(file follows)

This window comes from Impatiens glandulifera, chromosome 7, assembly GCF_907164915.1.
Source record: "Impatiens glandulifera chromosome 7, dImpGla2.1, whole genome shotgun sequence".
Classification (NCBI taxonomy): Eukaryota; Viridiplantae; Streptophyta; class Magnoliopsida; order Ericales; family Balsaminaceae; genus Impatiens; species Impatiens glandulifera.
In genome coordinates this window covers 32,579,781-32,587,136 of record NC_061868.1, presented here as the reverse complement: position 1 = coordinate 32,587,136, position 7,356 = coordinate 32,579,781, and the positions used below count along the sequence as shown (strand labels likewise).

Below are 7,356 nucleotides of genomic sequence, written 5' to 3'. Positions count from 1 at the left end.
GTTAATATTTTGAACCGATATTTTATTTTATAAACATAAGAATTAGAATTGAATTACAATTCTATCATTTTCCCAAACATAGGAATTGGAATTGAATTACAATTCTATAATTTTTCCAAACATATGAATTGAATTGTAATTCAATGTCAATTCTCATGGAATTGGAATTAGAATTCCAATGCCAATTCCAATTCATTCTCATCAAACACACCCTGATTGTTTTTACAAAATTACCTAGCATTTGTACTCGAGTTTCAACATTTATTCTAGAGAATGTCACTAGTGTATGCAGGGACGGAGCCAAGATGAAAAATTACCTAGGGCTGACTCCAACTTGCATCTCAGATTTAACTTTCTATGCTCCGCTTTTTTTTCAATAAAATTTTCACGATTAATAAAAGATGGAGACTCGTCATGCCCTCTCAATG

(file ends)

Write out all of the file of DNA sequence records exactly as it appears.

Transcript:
This window comes from Impatiens glandulifera, chromosome 7, assembly GCF_907164915.1.
Source record: "Impatiens glandulifera chromosome 7, dImpGla2.1, whole genome shotgun sequence".
Classification (NCBI taxonomy): Eukaryota; Viridiplantae; Streptophyta; class Magnoliopsida; order Ericales; family Balsaminaceae; genus Impatiens; species Impatiens glandulifera.
In genome coordinates this window covers 32,579,781-32,587,136 of record NC_061868.1, presented here as the reverse complement: position 1 = coordinate 32,587,136, position 7,356 = coordinate 32,579,781, and the positions used below count along the sequence as shown (strand labels likewise).

Below are 7,356 nucleotides of genomic sequence, written 5' to 3'. Positions count from 1 at the left end.
GTTAATATTTTGAACCGATATTTTATTTTATAAACATAAGAATTAGAATTGAATTACAATTCTATCATTTTCCCAAACATAGGAATTGGAATTGAATTACAATTCTATAATTTTTCCAAACATATGAATTGAATTGTAATTCAATGTCAATTCTCATGGAATTGGAATTAGAATTCCAATGCCAATTCCAATTCATTCTCATCAAACACACCCTGATTGTTTTTACAAAATTACCTAGCATTTGTACTCGAGTTTCAACATTTATTCTAGAGAATGTCACTAGTGTATGCAGGGACGGAGCCAAGATGAAAAATTACCTAGGGCTGACTCCAACTTGCATCTCAGATTTAACTTTCTATGCTCCGCTTTTTTTTCAATAAAATTTTCACGATTAATAAAAGATGGAGACTCGTCATGCCCTCTCAATG